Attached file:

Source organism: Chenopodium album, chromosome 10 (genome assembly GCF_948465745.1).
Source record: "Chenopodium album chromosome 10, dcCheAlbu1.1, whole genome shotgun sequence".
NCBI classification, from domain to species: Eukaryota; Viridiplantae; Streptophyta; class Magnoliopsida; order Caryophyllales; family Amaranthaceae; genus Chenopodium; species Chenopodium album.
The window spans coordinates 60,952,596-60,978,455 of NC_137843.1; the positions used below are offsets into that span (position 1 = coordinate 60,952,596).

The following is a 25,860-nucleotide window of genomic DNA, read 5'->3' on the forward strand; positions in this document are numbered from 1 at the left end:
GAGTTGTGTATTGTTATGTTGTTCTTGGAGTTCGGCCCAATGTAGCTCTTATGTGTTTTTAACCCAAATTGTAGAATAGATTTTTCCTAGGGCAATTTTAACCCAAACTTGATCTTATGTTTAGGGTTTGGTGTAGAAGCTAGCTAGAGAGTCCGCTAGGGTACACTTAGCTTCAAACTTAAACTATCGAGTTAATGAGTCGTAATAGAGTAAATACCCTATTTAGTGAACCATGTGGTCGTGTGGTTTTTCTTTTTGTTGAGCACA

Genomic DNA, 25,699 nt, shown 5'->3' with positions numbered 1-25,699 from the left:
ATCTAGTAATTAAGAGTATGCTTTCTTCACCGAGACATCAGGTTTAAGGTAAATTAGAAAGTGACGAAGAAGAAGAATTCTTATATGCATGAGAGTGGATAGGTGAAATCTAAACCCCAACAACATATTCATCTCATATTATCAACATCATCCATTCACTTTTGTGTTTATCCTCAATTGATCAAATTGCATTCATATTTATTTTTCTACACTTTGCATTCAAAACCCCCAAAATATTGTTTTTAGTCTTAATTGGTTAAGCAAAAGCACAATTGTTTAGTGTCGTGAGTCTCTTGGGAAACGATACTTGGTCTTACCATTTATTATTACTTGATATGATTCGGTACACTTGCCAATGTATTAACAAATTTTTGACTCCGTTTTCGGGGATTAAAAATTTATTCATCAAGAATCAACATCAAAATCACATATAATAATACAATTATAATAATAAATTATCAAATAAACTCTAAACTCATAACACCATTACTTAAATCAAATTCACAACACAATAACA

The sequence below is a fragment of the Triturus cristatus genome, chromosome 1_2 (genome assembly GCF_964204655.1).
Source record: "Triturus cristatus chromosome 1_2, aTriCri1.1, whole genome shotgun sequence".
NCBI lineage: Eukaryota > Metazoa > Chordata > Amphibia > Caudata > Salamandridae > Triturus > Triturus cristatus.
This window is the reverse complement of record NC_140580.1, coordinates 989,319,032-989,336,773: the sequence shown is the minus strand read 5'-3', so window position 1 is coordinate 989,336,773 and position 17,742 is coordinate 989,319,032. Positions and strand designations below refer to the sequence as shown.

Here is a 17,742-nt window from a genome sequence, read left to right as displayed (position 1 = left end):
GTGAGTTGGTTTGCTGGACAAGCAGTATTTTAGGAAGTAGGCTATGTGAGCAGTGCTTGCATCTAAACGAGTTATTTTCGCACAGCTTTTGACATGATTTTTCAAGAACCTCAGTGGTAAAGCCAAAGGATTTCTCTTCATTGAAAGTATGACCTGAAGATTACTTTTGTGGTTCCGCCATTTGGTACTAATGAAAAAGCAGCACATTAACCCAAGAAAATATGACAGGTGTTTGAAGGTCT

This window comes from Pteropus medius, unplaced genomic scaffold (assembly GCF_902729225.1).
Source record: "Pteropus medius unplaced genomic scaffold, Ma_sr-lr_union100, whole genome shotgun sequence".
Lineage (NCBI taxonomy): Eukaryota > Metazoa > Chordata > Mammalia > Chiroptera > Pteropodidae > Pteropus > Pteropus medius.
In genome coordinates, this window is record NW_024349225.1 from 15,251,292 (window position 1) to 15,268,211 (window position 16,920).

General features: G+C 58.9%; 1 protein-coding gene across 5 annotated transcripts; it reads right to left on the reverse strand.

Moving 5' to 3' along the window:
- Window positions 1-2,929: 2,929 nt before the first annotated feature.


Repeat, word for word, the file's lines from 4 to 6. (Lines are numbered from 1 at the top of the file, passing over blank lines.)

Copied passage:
The window spans coordinates 60,952,596-60,978,455 of NC_137843.1; the positions used below are offsets into that span (position 1 = coordinate 60,952,596).

The following is a 25,860-nucleotide window of genomic DNA, read 5'->3' on the forward strand; positions in this document are numbered from 1 at the left end:
GAGTTGTGTATTGTTATGTTGTTCTTGGAGTTCGGCCCAATGTAGCTCTTATGTGTTTTTAACCCAAATTGTAGAATAGATTTTTCCTAGGGCAATTTTAACCCAAACTTGATCTTATGTTTAGGGTTTGGTGTAGAAGCTAGCTAGAGAGTCCGCTAGGGTACACTTAGCTTCAAACTTAAACTATCGAGTTAATGAGTCGTAATAGAGTAAATACCCTATTTAGTGAACCATGTGGTCGTGTGGTTTTTCTTTTTGTTGAGCACA